By now, arts insiders have already read both Katherine Sweetman's scathing blog post ripping apart the U-T's visual-arts coverage (the post has since been removed and relocated to Sweetman's personal blog) and the many reactions to it (read reactions here, here and here).
In short, Sweetman, a local artist, arts educator and an occasional CityBeat freelancer, was asked to contribute to the U-T's new visual-arts blog called the Sketchbook, which is authored by artists, professors and arts enthusiasts who write for free unless the piece is published in the print edition of the paper. Sweetman said she was excited by the prospect at first, but after talking to Robert Pincus, the longtime U-T arts critic who was laid off in June, she decided not only to quit in her first post, but ask others to quit with her. She said she just couldn't shake the sentiment she felt toward the daily.
"I just had that nagging feeling," she writes in the comment section of her blog. "'Wait.... The U-T... Machine... The Evil Empire...' [I] couldn't shake it. I regained my composure. I remembered my loyalty should be for people over private equity firms. I remembered how sweet Robert Pincus was to me on the few occasions I had met him, and I remembered specifically reading his work when I first moved to San Diego 10 years ago and wanting to be an arts writer."
Warning: This is where my personal opinion and I enter the story.
Sweetman emailed me last Friday and asked if CityBeat would be interested in offering the U-T bloggers a new platform for covering the arts.
"Does CityBeat need some free arts bloggers?" she asked me. "Maybe CityBeat could let us do some blog posts and we could ditch the U-T."
I wrote her back and told her the same thing I told the U-T contractor who was put in charge of rounding up the mostly free content.
"Nobody should EVER [write] for free," I wrote in reply to Sweetman. "That's called slave labor, even if you do it because you like it. I make money by writing, so every time somebody gives away their writing for free, that threatens my and other writer's livelihood....I'm open to people pitching stories (as you know). We don't pay much, but we pay. I would never let anyone write for free."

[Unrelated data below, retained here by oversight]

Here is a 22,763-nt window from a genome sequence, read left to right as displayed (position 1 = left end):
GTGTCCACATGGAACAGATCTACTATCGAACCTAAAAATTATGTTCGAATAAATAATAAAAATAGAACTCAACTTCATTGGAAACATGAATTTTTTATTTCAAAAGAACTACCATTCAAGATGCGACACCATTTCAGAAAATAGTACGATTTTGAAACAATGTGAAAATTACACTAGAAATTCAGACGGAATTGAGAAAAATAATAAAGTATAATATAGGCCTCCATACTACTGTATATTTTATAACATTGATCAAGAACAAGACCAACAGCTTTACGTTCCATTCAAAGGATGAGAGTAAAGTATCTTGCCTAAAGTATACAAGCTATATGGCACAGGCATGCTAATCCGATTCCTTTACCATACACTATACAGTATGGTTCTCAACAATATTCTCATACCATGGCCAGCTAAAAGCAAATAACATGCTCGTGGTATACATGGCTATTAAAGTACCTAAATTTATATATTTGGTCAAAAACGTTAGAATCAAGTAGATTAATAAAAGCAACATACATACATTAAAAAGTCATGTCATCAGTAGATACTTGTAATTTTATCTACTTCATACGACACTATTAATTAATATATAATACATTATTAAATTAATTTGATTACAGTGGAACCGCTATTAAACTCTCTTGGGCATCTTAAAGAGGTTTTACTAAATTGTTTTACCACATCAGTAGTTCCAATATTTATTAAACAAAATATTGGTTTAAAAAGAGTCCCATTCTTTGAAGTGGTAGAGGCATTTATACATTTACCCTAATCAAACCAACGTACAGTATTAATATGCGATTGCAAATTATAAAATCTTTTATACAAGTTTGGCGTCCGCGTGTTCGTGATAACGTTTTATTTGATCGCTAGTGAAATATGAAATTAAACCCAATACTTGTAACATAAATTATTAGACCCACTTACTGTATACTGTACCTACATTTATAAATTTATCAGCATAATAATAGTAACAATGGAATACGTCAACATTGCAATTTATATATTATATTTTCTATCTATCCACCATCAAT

When Sweetman's post went up late Sunday night, it caught people's attention. At least one reader felt she came across as snotty and rude. Others gave her a big thumbs up. Many commented on how great it was to get a dialog on arts coverage and criticism going. Fellow journalists called it "unprofessional" (isn't that what the U-T wanted when it signed on non-journalists to blog for free?).
Not enough people actually made a comparison of Pincus' longtime coverage of the arts, and the coverage that's going on now (if you ask me, the Sketchbook is entertaining, but not in-depth and analytical like Pincus' coverage, and Jim Chute, Pincus' official replacement, has his heart in music, not visual art).
And as an artistic intervention, I'd say Sweetman's stunt was actually pretty effective. Nothing gets journalists' attention like a story on journalism, right? The method is right in line with some of the artist's past projects (I covered some of her interesting tactics in this article about creative uses of YouTube).
Voice of San Diego's Kelly Bennett got U-T editor Jeff Light's take on the matter, and he says he thinks the paper's arts coverage is "pretty good." He also told Voice that the paper is not profiting from the free content.
"We are not making money on the backs of our arts bloggers," Light told Voice. "Far from it. That is a terrible misreading of the facts."
The thing is, ads appear on the pages where the free posts are hosted, so someone's making money. Like I told Sweetman in the email, if any of the other bloggers asked for my advice, I'd tell them to continue to write about the arts on their own blogs. Look into Google Adsense or other methods of making money online. Use the clips to send to editors and try to get a paying gig. Free content is not a sustainable way to keep quality arts coverage going.